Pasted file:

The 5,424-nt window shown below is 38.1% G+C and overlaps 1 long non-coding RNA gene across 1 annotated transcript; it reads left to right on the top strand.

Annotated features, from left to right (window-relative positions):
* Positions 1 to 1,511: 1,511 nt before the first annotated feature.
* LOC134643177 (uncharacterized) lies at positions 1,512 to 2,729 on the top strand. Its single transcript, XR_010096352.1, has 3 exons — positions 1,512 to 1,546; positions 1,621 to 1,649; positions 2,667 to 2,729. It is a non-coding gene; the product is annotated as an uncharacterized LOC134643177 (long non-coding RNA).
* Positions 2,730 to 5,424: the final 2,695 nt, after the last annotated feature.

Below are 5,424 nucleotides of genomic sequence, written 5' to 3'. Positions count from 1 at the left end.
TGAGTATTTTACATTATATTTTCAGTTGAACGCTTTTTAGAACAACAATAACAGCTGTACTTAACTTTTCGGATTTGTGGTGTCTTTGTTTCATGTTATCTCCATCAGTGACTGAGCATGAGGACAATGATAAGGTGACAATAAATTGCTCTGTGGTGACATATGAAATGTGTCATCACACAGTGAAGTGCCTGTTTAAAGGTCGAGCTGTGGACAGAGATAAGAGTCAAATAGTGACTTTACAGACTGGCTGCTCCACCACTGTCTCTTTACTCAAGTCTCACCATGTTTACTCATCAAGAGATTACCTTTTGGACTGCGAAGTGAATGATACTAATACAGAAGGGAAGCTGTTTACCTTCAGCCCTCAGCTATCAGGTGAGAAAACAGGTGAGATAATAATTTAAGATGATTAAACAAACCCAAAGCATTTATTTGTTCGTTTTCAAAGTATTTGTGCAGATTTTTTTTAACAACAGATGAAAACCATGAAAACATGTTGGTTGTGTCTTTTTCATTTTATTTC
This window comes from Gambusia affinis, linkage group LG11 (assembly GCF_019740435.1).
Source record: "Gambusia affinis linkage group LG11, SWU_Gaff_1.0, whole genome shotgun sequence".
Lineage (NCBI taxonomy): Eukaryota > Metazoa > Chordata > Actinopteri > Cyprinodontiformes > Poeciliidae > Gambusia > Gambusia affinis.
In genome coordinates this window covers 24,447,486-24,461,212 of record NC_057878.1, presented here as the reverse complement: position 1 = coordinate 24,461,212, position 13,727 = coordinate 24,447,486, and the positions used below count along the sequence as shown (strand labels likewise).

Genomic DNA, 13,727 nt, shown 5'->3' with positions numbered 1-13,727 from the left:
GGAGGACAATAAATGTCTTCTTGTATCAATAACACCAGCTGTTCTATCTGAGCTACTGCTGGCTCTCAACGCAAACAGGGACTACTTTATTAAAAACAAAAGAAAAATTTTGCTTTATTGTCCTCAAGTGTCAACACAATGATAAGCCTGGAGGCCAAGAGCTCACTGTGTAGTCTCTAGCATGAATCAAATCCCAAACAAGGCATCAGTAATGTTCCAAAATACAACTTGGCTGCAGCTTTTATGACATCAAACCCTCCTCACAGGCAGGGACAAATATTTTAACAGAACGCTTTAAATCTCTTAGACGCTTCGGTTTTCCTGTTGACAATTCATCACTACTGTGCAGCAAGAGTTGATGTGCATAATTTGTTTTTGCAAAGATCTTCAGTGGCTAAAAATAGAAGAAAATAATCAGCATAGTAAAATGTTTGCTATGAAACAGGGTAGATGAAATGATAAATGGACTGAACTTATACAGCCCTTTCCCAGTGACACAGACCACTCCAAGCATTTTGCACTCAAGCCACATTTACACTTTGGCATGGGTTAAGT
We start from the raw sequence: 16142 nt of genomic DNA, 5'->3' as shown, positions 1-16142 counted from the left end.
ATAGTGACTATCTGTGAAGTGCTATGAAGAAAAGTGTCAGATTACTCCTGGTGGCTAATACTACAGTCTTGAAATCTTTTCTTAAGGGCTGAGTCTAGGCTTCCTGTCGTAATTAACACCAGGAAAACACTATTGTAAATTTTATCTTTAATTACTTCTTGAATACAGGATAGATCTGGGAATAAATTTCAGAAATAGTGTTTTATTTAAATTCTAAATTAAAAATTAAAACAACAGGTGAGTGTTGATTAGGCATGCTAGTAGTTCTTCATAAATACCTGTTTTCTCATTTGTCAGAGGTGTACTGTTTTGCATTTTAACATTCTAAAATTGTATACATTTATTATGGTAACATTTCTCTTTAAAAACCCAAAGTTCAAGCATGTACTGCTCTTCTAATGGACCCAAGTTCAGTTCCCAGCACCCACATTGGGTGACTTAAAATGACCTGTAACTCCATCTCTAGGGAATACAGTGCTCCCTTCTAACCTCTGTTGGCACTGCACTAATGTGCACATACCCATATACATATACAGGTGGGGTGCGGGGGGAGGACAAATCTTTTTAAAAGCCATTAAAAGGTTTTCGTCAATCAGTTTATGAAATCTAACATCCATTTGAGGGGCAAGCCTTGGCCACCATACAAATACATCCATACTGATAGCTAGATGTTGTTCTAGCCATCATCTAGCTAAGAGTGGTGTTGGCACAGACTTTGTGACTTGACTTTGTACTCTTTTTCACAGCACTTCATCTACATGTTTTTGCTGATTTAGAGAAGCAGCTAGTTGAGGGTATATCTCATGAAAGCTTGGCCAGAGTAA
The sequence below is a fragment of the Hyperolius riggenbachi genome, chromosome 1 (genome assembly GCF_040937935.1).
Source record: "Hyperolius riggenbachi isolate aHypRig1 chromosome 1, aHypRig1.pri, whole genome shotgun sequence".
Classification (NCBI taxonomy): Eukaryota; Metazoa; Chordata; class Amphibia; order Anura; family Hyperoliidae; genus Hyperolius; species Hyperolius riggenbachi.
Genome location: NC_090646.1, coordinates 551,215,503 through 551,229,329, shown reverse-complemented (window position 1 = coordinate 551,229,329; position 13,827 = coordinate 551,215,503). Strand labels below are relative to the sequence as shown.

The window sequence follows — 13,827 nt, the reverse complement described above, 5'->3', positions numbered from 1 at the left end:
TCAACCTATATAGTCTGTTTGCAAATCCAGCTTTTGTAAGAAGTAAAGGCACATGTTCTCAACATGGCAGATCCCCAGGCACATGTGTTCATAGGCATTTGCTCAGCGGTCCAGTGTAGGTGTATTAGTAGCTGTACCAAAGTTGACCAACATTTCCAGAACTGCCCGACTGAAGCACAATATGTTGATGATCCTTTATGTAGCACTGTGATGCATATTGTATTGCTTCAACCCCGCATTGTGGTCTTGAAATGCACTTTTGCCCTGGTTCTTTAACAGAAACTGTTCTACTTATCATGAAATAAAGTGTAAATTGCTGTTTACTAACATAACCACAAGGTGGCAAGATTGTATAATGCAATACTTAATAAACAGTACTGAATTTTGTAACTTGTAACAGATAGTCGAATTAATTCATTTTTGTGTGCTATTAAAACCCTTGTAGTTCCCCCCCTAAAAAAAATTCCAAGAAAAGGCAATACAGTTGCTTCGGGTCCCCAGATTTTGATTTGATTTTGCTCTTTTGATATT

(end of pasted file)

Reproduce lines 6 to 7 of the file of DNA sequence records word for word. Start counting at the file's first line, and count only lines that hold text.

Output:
Below are 5,424 nucleotides of genomic sequence, written 5' to 3'. Positions count from 1 at the left end.
TGAGTATTTTACATTATATTTTCAGTTGAACGCTTTTTAGAACAACAATAACAGCTGTACTTAACTTTTCGGATTTGTGGTGTCTTTGTTTCATGTTATCTCCATCAGTGACTGAGCATGAGGACAATGATAAGGTGACAATAAATTGCTCTGTGGTGACATATGAAATGTGTCATCACACAGTGAAGTGCCTGTTTAAAGGTCGAGCTGTGGACAGAGATAAGAGTCAAATAGTGACTTTACAGACTGGCTGCTCCACCACTGTCTCTTTACTCAAGTCTCACCATGTTTACTCATCAAGAGATTACCTTTTGGACTGCGAAGTGAATGATACTAATACAGAAGGGAAGCTGTTTACCTTCAGCCCTCAGCTATCAGGTGAGAAAACAGGTGAGATAATAATTTAAGATGATTAAACAAACCCAAAGCATTTATTTGTTCGTTTTCAAAGTATTTGTGCAGATTTTTTTTAACAACAGATGAAAACCATGAAAACATGTTGGTTGTGTCTTTTTCATTTTATTTC